How To Avoid Anxiety As School Ends

The school year is in winding down and classes are becoming less structured on lessons and more focused on summer, end-of-the-year anxious childparties, and outdoor days. This time can be very exciting and fun, however it may also feel chaotic, unpredictable, and even sad for some children; children who are uncomfortable with change, children who have had a very successful school year and may anticipate a new school year with upsets, and children who may be switching schools for varying reasons.

The following are tips to help prepare your child for the inevitable end-of-the-school-year:

  1. Let your child know that it is OKAY that he/she feels this way, and that you understand. Normalizing and validating their feelings about the uncertain time ahead will hopefully take away any additional unpleasant emotions they are feeling, such as embarrassed or ashamed of themselves for being sad when the school year is over, when other kids may seem excited.
  2. If possible, relate to your child. Tell them about a time where you experienced some fear, sadness, or discomfort during a time where a similar change was about to occur. Hearing that their parent/caregiver has experienced the same, or similar, situation, and has turned out just fine, will be comforting to them. They will not feel so alone.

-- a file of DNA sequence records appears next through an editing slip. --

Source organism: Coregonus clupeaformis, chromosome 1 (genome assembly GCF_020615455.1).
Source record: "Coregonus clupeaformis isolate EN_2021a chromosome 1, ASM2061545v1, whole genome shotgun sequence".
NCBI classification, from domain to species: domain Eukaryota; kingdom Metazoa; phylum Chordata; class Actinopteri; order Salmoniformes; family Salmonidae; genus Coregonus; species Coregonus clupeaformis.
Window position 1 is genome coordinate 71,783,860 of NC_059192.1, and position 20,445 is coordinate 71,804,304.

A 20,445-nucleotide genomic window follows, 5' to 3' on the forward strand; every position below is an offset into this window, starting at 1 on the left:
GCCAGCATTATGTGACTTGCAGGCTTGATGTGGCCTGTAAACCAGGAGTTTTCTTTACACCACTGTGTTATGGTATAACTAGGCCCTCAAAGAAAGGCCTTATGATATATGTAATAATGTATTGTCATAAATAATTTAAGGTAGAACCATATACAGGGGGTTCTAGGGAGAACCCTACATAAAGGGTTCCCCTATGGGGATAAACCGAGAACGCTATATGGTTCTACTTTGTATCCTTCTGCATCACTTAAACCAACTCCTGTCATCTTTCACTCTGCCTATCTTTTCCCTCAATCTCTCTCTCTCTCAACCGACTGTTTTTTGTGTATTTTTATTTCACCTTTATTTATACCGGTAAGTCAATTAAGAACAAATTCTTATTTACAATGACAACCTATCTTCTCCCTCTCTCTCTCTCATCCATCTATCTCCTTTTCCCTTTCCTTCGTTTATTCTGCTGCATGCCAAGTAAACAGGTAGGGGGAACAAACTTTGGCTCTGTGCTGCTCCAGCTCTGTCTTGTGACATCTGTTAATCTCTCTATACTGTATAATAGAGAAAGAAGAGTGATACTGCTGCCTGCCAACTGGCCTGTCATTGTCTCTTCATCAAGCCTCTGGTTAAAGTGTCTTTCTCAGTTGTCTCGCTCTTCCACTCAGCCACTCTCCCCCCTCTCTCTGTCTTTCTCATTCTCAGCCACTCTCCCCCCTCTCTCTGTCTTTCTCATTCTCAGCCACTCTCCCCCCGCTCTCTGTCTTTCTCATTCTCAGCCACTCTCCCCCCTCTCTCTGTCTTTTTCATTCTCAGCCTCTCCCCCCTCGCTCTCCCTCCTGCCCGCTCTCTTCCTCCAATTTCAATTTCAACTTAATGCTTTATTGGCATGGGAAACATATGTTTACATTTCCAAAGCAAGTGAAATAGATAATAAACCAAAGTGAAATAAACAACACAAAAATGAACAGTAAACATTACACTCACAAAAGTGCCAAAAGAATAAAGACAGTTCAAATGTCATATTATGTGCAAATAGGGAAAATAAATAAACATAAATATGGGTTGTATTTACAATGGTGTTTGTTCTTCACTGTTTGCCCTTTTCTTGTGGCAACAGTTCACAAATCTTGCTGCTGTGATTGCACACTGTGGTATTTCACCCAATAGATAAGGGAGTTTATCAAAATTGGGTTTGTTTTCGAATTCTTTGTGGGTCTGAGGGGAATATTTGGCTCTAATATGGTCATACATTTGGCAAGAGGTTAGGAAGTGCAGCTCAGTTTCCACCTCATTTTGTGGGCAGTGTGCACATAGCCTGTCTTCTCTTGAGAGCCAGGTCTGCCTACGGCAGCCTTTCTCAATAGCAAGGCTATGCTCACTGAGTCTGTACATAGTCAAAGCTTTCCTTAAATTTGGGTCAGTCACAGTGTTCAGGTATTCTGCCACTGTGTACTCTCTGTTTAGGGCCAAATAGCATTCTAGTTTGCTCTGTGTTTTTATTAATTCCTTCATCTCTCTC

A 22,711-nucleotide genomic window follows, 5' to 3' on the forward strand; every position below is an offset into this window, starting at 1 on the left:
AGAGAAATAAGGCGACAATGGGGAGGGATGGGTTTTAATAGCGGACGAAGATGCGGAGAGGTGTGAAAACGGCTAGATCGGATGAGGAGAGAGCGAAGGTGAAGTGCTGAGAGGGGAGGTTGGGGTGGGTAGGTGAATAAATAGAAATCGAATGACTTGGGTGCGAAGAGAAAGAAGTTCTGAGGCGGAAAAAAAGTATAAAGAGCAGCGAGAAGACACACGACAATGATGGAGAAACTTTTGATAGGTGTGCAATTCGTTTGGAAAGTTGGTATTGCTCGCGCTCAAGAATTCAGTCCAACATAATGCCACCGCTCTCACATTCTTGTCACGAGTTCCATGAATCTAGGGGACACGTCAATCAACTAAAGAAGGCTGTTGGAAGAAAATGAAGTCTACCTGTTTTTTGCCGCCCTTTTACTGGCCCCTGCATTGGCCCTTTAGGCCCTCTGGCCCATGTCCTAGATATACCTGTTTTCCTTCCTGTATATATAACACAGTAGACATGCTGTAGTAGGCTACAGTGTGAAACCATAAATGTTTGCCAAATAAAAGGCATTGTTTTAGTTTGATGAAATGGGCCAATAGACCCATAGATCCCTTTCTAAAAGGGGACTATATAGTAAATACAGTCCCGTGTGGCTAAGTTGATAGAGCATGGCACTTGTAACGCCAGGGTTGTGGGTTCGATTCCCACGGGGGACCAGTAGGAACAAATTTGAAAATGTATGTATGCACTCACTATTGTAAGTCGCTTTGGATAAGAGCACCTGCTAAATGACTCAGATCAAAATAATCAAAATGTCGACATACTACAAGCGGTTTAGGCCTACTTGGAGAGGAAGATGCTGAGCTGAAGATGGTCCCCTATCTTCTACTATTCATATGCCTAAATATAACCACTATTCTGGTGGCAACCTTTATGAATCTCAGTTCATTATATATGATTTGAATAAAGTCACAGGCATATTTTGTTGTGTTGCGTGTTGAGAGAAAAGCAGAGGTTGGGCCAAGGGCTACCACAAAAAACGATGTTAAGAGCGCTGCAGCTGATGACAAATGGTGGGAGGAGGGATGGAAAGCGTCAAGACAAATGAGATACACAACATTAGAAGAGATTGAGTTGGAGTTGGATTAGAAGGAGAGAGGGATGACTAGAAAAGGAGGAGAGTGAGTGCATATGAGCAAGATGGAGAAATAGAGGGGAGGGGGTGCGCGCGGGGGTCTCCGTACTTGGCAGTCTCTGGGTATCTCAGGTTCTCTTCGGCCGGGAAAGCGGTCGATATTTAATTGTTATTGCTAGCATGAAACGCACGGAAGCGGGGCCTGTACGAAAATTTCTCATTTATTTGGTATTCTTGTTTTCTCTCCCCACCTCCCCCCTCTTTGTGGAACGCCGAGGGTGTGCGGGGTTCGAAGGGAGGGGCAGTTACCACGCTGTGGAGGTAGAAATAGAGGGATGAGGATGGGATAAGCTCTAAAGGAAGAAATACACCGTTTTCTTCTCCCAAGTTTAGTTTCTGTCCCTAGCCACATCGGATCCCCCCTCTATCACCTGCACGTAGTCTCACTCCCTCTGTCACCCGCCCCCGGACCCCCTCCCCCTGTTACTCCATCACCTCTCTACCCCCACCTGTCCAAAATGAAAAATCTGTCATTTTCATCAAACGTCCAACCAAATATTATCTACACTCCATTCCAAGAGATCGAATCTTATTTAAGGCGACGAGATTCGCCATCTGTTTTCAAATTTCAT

3. Invite your child to discuss or journal about moments that stuck out from the school year they are about to complete. If they have a difficult time coming up with these moments, help with reminders such as “remember when you sang in the school chorus for the holiday concert?” and encourage them to share about their feelings about the moment.
  4. Create a list, or visual of some sort with your child as a place for them to write or draw out some of their hopes for the next school year. Encourage them to think about academic, social, or personal goals and hopes they can look forward to working towards.
  5. Discuss and prepare him/her for summer plans. Whether your child is going to day camp, overnight camp, summer school, vacation, tennis lessons etc., make sure that your child knows what is coming up for the summer, and any special plans that the family may have. If feasible, make one or two special plans that your child can look forward to, such as a trip to the special museum they enjoy–on a sweltering hot day–or anything special they would appreciate.

Click here to learn more about Childhood Anxiety

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